Bad boy Kyle Busch deserves whacks from fellow drivers

Good on ya, David Reutimann.

He isn't one of those "have at it" guys wreckin' havoc on the racetrack. He simply is applying sound principles of driver etiquette.

"If you mess with me, I will mess with you."

Reutimann did nothing wrong when he intentionally slammed his car into Kyle Busch's door in Kansas on Sunday.

The contact caused Busch to bounce off the wall, and was considered more than just a chippy shot because both guys drive Toyotas.

Tough cookies for the Toyota brand.

Busch is one of the most incendiary drivers on the track. He seems to have issues with everybody. Just a few weeks ago, Todd Bodine got into it with Busch during a Camping World Truck Series race at Kentucky Speedway. Bodine accused Busch of "dirty driving."

Later on, in New Hampshire, Busch tapped James Buescher after a two-lap restart to win another truck race. After the race, Busch pulled up to Buescher and extended his middle finger. Buescher called Busch the D-word again.

"He just drove us dirty and got the win," Buescher said.

Now on to Kansas, where Busch spun Reutimann early in the race. About 100 laps later — with Busch in seventh place — Reutimann took a retaliatory swipe in intentionally slamming his car into Busch's door and bouncing Busch's car off the wall.

Busch took a bigger hit than that: He finished 21st, and dropped from third to seventh in the Chase standings.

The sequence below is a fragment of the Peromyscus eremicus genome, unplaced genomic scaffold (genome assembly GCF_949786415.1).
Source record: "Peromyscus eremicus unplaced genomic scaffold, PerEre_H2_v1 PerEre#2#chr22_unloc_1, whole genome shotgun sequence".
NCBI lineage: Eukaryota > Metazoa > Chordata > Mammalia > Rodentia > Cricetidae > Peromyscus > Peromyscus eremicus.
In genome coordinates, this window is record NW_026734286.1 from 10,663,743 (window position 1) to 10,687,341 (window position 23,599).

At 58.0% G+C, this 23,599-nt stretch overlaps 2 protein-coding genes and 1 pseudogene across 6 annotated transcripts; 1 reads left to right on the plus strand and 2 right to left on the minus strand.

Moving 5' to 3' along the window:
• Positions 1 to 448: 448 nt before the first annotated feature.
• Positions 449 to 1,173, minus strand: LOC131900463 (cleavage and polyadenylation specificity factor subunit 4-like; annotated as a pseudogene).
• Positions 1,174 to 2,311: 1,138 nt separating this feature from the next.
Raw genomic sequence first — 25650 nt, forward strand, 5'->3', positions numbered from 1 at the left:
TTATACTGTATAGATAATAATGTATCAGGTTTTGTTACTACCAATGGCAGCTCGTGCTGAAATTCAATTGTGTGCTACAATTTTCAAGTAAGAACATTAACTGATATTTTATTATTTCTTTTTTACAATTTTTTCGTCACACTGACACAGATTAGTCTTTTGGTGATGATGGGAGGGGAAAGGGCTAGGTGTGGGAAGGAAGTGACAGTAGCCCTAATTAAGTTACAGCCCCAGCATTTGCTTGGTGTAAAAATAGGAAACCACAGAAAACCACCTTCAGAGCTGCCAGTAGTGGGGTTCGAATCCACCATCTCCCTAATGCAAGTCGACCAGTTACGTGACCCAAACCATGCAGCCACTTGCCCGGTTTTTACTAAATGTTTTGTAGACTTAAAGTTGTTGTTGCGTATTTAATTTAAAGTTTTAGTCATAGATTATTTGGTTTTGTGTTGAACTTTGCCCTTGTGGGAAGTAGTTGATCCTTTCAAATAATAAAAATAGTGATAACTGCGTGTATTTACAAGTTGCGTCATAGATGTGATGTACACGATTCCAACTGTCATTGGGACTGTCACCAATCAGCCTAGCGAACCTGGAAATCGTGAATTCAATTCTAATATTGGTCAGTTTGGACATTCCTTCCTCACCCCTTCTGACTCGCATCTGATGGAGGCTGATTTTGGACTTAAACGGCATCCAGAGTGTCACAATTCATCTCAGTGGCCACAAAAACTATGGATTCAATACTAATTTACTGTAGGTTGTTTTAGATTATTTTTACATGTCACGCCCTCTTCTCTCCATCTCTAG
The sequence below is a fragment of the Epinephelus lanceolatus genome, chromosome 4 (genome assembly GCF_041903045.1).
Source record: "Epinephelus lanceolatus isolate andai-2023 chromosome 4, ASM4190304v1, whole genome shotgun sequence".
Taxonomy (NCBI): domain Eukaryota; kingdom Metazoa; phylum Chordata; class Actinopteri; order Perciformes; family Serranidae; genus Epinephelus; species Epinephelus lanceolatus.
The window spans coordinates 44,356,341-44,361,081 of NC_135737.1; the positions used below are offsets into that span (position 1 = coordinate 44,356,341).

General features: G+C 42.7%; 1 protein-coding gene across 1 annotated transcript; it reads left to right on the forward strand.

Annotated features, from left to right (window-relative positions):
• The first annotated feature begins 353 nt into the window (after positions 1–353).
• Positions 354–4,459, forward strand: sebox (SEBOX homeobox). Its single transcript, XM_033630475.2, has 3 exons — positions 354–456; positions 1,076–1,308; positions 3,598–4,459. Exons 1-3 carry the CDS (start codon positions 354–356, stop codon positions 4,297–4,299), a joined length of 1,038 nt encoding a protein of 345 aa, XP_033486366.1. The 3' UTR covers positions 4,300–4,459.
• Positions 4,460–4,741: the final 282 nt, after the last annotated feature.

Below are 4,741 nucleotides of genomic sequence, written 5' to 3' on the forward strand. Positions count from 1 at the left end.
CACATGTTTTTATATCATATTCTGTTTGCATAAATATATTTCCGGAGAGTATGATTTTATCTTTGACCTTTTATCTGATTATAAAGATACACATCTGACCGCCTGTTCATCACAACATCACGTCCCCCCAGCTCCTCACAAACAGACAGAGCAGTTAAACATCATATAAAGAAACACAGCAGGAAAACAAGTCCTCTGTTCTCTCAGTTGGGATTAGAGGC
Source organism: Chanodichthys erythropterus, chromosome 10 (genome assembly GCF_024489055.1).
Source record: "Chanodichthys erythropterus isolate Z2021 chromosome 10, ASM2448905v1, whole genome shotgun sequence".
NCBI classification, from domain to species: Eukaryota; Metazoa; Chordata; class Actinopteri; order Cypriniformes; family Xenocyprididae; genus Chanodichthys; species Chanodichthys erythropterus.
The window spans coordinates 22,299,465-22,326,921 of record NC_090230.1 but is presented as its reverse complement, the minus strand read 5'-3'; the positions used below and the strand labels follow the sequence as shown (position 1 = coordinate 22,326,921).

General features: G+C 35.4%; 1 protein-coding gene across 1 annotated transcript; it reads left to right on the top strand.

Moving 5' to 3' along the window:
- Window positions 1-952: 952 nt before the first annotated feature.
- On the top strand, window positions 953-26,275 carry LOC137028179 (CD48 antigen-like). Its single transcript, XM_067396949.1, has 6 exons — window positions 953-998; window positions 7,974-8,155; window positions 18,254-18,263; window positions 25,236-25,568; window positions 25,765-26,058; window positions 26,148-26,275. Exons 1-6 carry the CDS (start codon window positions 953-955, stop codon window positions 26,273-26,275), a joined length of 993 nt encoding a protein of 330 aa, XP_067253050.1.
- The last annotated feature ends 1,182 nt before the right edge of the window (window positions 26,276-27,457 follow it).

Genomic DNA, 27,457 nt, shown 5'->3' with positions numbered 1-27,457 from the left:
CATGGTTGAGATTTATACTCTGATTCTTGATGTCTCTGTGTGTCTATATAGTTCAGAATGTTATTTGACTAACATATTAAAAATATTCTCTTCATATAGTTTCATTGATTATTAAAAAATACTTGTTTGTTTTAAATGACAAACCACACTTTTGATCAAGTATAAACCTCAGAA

"Sometimes you have to do things to make people see what once was deemed acceptable is not acceptable," Reutimann said Tuesday at Martinsville Speedway.

That followed a statement team owner Michael Waltrip released Monday: "I stand behind David because his record of sportsmanship is flawless. It is the duty of MWR's drivers to deliver for Toyota and our other partners, and I expect them to be treated fairly while doing so."

It's obvious a lot of drivers have had it with Busch and his shenanigans. Busch is a great driver but obviously needs work on his people skills and decorum on the track.

Karma is a beautiful thing. If Busch wants to be a jerk on the track, he should accept the fact there will be consequences.

Because Busch can't be punished with a three-minute timeout in the corner of the room, getting slammed against the wall seems like the most appropriate form of punishment.

"There comes a time … it's a situation where things have gone far enough and you have to do a little something about it, and ideally it's not what you'd like to do," Reutimann said. "Sometimes you don't have a choice."

gdiaz2@tribune.com

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